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Willow Tree Farm owner establishes URI scholarship
for North Attleboro students
KINGSTON, R.I. -- December 18, 2003 -- After graduating from the University of Rhode Island in 1954, Chet Cekalas first job was at an egg farm in Attleboro. Its the only place he ever worked. He bought out the business eight years later and turned it into the most successful poultry farm in the region, selling New Englands most popular chicken pies and chicken salad.
During his years building the business, Cekala remained in contact with his alma mater and his URI friends. As he and his wife Eileen make plans to attend his 50th class reunion next spring, Cekala has made a $15,000 contribution to URI to establish the Chester Cekala and Eileen Cekala Endowed Scholarship. The scholarship will benefit students from the North Attleboro area.
"Its payback time," Cekala said at a recent luncheon celebrating his new scholarship. "Its a pleasure to be able to do this. The University needs money, the students need money, and were happy to provide it."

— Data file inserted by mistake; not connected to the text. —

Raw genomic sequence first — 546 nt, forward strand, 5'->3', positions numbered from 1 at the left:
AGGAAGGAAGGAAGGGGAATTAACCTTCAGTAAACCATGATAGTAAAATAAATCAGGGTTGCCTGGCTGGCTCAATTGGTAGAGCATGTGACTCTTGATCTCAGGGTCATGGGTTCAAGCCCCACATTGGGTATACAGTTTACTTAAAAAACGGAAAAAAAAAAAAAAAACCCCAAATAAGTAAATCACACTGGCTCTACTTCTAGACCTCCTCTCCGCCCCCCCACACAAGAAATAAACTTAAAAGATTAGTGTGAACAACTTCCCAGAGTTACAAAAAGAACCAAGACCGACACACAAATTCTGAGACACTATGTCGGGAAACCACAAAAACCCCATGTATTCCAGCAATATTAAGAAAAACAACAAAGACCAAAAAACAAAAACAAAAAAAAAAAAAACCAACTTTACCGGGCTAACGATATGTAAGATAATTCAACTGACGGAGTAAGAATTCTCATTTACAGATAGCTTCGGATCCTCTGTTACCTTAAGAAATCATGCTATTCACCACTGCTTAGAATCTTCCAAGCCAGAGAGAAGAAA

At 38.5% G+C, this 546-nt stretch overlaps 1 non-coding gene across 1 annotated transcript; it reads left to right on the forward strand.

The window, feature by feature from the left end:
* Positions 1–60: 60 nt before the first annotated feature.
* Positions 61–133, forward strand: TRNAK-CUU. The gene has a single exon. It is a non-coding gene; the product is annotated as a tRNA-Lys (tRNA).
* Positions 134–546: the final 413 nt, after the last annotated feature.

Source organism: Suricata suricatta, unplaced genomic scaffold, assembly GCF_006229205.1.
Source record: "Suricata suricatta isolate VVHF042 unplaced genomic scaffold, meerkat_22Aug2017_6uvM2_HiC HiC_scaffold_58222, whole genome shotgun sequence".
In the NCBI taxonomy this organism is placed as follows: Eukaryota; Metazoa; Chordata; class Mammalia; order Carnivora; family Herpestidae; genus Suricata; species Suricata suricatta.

The Cekalas have always worked as a team on all of their business activities, and both have been strong supporters of URI for many years. They are equally dedicated to the community of North Attleboro by regularly providing funds for the towns athletic programs.
"We are committed to our little town of North Attleboro, and with this scholarship were able to continue that commitment forever for students who want to go to URI," he said.
Cekala noted that his fellow students from the URI class of 1954 have remained more closely connected to the University than have most other classes. They have an active alumni committee, and many of them have been socializing regularly for years. He and his classmates will lead the procession into the URI commencement ceremony in May 2004
"Chet and Eileen have been great friends to the University of Rhode Island for a long time. They support the annual fund; they support athletics; and whenever they attend a basketball game we always seem to win," said Katherine Horoschak, URI senior development officer for the College of the Environment and Life Sciences. "We are extremely grateful for their generosity and enthusiasm."
Cekalas success came about through his commitment to giving his customers exactly what they wanted. When he started selling chicken pies to supermarkets in 1966, he learned that consumers preferred that they be made entirely of white meat. So thats what he did. He followed the same suggestion when it came to his award-winning chicken salad as well. Today the company cooks 15,000 pounds of chicken every day. Included in its product line is chicken soup, chicken croquets, chicken a la king, chicken cacciatore and egg salad.
"Anybody could have done it if they did it like we do. The customer comes first and we make everything by hand," Cekala said.